I agree that this can be confusing, but it's helpful for external links. I'd rather have a user be confused for a minute than have them completely forget about my website. Not to mention, when you close the new tab you'll probably end up looking at the tab containing my site again. At the end of the day, it's a usability vs visibility tradeoff.
> Don't have an FAQ page
Do you really think most users don't know what a FAQ is? Unless your target audience is 12 year olds I really doubt this is true. I do agree though that having a separate page for your FAQ means your workflow is lacking the proper information users are looking for.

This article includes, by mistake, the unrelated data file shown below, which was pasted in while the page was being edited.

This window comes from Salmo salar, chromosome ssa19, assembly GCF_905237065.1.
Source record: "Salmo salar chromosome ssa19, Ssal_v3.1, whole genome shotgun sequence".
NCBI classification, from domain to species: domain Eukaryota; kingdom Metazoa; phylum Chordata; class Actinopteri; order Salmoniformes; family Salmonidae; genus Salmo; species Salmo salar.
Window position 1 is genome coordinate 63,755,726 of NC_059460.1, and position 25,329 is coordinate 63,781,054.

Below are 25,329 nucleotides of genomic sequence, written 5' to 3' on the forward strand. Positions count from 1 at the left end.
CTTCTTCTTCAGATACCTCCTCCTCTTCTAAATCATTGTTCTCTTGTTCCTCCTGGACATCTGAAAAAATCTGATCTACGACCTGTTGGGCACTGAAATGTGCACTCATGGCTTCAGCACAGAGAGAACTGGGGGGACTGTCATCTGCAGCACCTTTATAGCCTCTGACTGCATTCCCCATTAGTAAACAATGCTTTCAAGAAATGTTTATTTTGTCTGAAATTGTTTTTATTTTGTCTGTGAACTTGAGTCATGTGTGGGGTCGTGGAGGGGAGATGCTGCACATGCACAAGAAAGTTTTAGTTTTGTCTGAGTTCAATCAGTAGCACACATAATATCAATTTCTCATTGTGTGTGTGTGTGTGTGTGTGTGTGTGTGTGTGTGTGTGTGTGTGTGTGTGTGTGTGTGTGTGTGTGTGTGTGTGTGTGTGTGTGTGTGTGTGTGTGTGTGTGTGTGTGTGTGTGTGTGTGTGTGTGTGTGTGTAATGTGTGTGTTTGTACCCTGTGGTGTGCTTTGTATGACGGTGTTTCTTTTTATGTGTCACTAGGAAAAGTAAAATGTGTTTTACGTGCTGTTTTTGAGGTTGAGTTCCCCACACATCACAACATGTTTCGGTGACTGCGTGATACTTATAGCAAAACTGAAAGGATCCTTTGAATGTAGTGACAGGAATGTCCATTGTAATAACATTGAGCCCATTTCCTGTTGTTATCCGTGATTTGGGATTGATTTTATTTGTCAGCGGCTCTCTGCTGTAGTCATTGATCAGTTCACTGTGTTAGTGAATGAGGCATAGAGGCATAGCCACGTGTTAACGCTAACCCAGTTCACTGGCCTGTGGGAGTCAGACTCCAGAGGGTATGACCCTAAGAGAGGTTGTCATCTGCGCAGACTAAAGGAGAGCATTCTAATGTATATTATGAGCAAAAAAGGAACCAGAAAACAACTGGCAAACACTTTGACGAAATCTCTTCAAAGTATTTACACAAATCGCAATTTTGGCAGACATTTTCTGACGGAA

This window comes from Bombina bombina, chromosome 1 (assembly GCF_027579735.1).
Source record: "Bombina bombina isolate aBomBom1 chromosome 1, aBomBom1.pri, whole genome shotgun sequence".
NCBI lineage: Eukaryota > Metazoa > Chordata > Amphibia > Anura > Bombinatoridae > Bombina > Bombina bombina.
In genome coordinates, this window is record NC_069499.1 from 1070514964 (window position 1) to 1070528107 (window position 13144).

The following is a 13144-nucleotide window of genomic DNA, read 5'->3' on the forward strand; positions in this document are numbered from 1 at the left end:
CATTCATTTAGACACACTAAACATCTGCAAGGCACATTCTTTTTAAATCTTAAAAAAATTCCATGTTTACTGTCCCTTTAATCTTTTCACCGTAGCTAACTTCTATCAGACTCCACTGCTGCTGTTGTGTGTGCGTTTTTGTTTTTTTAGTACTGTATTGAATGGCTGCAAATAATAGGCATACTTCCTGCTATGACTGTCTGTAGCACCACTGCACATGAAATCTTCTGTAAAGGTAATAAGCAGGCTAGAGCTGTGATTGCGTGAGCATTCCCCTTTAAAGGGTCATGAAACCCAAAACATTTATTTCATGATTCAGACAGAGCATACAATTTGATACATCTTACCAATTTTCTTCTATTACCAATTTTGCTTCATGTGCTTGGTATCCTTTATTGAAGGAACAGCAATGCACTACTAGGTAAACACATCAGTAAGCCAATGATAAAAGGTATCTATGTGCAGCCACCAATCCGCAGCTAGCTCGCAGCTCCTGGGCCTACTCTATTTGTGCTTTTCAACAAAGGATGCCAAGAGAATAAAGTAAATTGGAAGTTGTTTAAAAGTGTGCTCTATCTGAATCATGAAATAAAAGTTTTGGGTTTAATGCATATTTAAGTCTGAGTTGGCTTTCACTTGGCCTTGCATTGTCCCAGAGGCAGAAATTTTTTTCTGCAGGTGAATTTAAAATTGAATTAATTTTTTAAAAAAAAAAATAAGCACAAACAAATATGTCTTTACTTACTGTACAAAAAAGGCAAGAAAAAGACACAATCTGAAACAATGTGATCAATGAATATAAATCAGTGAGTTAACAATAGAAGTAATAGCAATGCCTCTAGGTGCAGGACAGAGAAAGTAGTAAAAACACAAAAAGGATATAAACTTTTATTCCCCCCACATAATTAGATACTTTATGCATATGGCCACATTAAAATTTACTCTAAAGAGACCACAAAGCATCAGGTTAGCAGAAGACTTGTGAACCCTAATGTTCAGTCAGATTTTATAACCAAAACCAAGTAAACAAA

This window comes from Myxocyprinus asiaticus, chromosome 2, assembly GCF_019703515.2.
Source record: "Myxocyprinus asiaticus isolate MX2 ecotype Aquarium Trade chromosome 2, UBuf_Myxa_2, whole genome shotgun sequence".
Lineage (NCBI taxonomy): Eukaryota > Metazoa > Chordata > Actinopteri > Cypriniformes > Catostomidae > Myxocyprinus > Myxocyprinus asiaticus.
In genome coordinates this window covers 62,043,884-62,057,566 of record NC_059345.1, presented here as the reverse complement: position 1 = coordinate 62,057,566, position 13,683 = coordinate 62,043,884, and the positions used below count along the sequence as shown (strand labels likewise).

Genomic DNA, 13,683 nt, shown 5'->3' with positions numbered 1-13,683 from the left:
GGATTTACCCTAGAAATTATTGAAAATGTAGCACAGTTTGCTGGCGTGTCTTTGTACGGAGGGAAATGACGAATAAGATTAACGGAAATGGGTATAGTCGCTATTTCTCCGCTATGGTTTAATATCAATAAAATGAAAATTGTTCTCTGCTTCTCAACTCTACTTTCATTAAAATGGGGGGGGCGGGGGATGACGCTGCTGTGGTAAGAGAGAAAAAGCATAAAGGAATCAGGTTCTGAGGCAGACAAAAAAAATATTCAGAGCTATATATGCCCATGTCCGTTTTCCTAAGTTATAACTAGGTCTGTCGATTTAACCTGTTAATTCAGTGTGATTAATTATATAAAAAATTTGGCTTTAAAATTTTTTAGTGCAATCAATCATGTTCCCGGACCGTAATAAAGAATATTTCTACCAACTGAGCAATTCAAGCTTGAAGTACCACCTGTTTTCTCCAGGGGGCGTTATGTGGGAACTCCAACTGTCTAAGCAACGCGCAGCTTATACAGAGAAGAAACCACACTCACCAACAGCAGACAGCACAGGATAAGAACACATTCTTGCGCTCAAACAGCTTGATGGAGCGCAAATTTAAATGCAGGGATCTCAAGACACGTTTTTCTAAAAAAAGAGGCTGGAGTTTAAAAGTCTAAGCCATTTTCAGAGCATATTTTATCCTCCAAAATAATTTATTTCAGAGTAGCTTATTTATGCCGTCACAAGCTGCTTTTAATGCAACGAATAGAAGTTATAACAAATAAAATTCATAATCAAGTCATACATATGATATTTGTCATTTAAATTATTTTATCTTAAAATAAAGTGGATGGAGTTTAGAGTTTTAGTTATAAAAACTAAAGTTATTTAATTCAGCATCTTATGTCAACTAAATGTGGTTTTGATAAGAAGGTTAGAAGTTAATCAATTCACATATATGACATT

> Don’t give table rows highlighting mouse-overs if the rows aren’t clickable
Totally agree. I think this is the biggest thing Twitter bootstrap gets wrong. Sure it's easier for lining up a row, but if you use zebra striping that won't be an issue.
1) Just open something normally.
2) Open it in new Window/tab. Maybe browsers should automatically do something about those links? Like displaying a different cursor on mouseover?
3) Perform an action that doesn't navigate away from the current page.
4) Is not a real link and sits there only for mouseover events. This is often denoted by dotted underline, but no everyone uses that convention.